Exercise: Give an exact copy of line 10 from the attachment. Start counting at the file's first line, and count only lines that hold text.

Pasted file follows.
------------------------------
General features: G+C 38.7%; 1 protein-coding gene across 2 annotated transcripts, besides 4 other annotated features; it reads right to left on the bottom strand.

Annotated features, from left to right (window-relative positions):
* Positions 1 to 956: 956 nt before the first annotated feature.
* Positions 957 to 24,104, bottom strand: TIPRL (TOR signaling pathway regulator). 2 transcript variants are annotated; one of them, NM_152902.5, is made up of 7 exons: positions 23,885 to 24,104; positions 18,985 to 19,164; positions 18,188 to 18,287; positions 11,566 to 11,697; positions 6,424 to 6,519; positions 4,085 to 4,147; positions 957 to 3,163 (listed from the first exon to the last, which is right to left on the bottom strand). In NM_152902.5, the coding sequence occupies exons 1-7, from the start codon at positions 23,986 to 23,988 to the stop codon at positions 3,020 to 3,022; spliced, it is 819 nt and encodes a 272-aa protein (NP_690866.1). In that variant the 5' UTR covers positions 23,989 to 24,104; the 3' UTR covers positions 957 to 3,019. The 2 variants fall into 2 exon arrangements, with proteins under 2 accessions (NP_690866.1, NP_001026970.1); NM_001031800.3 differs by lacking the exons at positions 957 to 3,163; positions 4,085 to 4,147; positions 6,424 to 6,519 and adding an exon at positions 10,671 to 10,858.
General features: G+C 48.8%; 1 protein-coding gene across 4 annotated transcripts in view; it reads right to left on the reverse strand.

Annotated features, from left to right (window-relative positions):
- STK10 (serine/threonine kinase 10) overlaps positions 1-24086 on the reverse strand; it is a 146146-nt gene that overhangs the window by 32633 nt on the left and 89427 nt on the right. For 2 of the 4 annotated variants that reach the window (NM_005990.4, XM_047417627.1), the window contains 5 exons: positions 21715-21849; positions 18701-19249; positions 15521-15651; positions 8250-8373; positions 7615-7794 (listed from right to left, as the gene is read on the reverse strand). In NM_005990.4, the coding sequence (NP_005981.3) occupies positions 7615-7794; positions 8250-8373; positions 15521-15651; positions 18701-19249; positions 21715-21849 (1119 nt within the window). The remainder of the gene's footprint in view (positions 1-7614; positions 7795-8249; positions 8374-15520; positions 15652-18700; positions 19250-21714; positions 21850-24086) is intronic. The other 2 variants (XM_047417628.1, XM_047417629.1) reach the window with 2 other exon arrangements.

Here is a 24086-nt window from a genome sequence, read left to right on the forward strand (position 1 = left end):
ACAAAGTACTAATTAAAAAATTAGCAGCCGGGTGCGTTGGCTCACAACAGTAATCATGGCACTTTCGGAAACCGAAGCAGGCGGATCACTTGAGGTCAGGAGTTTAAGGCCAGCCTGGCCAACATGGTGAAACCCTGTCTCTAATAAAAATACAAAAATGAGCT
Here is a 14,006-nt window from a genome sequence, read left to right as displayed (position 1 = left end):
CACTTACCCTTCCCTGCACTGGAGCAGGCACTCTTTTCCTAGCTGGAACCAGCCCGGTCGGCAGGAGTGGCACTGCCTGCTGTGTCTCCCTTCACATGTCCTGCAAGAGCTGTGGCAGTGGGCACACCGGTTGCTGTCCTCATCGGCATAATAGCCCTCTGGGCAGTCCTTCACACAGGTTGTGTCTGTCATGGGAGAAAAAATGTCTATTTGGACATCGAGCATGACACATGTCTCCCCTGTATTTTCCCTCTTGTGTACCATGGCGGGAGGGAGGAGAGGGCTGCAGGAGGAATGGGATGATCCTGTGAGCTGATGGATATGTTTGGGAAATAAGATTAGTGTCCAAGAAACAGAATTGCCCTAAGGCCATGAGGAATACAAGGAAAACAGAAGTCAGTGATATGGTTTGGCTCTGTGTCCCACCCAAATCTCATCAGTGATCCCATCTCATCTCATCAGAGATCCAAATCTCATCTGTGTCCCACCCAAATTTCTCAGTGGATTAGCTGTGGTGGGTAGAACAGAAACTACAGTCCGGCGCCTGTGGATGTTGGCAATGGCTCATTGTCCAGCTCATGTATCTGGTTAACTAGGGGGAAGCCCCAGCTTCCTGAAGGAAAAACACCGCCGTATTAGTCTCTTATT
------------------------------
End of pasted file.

Here is a 14,006-nt window from a genome sequence, read left to right as displayed (position 1 = left end):